March 2017

From March 2013 to March 2015 we did an extensive refit of Migration in Phuket, Thailand. (Here is our report about that.) We would never recommend anyone do extensive boat work in Thailand. 

Hereís an update on some of the work we had done.

Topside Paint: The paint is doing all right. Of course, it has lost some of its shine after 2 years and 8,000 miles. It has some chips out of it as well; most notably one from a Malaysian Coast Guard boat hitting the port ama bow in the Rajang River in Borneo.

Unfortunately, there is one obvious problem. In about 10 spots around the boat, what once was a perfectly smooth surface has become wavy. This isnít just an imperfection in the paint, because you can feel it with your hand. Itís like the boat is developing wrinkles about ľĒ deep. Our best guess is that this is from improper filling before the primer went on. There is nothing to do except hope it doesnít get worse.

Hard to see in the photos, but you sure can feel it when you run your hand across the hull.


Deck Paint: So far, so good. A few cracks here and there that we've repaired. The Alexseal paint seems like a good choice.


Interior Paint: What we thought was a bad paint job has turned awful. Though we asked Nhoon Carpenter to fix all the problems and repaint the parts that looked worse than when he started, we still ended up with a crap job. The biggest problem is that the filler they used on nail holes seems to never have dried, so we get mildew there constantly. We should have left it alone and done it ourselves.

Terrible mildew problems in many places we didn't have problems before.

We're not sure why, but some of the paint Nhoon used never dried properly. Perhaps too much thinner. In several spots, when we have started cleaning, the paint simply comes off with a wet sponge.

Here's a bucket with the water I was using for cleaning. Notice the paint just coming right off near the sponge.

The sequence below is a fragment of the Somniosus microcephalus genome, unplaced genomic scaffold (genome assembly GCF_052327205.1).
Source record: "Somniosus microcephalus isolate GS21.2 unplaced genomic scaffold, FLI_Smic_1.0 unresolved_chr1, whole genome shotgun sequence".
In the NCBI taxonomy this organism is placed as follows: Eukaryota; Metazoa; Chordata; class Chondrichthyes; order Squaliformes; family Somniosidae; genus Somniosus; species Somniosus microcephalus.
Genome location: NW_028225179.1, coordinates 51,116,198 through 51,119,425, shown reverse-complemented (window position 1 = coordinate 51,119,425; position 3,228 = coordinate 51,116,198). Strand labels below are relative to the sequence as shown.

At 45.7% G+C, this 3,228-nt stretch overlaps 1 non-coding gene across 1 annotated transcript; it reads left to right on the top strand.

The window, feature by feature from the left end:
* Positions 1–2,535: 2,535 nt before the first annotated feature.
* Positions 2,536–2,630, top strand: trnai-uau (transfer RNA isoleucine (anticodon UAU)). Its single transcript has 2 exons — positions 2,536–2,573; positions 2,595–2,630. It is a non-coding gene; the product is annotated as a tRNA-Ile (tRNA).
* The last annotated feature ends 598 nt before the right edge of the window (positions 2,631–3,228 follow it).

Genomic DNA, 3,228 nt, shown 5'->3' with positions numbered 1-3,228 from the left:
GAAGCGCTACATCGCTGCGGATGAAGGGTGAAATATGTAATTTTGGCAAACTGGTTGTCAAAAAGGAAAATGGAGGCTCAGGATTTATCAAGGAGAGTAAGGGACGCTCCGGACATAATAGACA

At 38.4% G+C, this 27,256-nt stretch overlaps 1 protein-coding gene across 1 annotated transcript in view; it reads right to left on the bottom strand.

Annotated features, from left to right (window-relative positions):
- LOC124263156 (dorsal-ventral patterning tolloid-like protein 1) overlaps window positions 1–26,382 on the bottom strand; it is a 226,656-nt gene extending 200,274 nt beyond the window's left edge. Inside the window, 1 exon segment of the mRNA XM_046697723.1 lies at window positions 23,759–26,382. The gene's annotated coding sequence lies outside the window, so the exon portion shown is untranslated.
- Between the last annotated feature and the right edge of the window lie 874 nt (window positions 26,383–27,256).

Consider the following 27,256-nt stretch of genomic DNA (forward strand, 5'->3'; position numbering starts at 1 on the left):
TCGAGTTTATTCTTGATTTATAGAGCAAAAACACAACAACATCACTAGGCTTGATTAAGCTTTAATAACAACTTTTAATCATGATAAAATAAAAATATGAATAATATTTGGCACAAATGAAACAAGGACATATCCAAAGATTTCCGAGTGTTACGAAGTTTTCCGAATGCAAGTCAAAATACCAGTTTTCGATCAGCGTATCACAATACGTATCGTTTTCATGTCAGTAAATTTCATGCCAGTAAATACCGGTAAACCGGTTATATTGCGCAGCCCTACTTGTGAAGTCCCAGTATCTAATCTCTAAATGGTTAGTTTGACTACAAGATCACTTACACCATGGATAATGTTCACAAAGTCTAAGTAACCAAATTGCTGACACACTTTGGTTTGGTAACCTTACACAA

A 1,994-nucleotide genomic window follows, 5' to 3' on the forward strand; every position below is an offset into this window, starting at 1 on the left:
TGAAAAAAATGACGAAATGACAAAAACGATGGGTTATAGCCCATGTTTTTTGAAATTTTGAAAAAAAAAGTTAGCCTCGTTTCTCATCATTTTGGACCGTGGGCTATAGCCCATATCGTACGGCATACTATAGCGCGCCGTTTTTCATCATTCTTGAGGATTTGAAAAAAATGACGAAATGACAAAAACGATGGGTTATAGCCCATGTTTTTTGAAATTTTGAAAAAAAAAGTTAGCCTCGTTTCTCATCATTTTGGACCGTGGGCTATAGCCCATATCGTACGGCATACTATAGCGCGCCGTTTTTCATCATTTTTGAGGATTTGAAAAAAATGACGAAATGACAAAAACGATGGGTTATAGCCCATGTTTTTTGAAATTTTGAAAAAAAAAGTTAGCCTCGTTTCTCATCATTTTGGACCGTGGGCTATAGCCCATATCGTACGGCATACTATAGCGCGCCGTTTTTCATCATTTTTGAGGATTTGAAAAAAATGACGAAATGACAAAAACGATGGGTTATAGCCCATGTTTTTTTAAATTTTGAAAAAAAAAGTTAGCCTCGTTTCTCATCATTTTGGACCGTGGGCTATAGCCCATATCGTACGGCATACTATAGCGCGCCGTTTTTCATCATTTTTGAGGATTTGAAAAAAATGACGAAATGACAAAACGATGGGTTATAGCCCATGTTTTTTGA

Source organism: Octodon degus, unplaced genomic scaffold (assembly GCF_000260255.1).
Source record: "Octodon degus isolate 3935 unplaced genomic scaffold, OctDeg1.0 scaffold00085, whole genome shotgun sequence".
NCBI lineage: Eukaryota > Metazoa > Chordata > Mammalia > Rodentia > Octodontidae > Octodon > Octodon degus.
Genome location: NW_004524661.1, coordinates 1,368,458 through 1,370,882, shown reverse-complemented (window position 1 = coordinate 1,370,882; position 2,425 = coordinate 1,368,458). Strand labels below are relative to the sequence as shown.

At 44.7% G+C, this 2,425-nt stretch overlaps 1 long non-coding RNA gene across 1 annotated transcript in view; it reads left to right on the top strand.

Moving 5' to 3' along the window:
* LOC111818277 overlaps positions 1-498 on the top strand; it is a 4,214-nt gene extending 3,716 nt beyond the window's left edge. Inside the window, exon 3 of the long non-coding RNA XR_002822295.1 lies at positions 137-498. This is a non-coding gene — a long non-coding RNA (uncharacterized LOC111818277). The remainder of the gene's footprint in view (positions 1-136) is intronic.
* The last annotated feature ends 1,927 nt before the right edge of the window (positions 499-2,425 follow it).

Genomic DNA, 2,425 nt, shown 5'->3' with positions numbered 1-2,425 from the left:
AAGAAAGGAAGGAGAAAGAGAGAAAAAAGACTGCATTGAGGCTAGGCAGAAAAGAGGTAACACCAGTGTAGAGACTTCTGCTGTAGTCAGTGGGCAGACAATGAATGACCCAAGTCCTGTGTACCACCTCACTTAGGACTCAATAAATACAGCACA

Varnish: This is one of our biggest surprises, because we had heard the Thais were experts at varnishing. Much of what was done looks good but, as so often seems to be the case, you cannot count on everything being of the same quality.

Salon Table: Again, another terrible job by Nhoon. The finish is failing already. These are opposite corners of the table.

Aft Cabin Doors: While the other doors are all looking good, one door is failing. These doors are not in the sun, so it clearly shows bad workmanship.

A good door.

The bad door.  



Everything done by Tu-Ton is still in great shape. Obviously, they know what they are doing and use good quality materials. On the other hand, most everything done by AME is showing signs of rust. Their welds are definitely not the same quality as Tu-Ton, nor is the quality of some of the stainless they use. The galvanizing they did for us on our Manson anchor lasted about 5 anchorings. Terrible.


Other Works:

A mixed bag here. Some is doing all right and some not so good.

Stainless? Why Use Stainless?: It's a given that you should use stainless fasteners on a boat. Especially when attaching bulkheads to frames. The Thais know this. They used lots of stainless. But not here...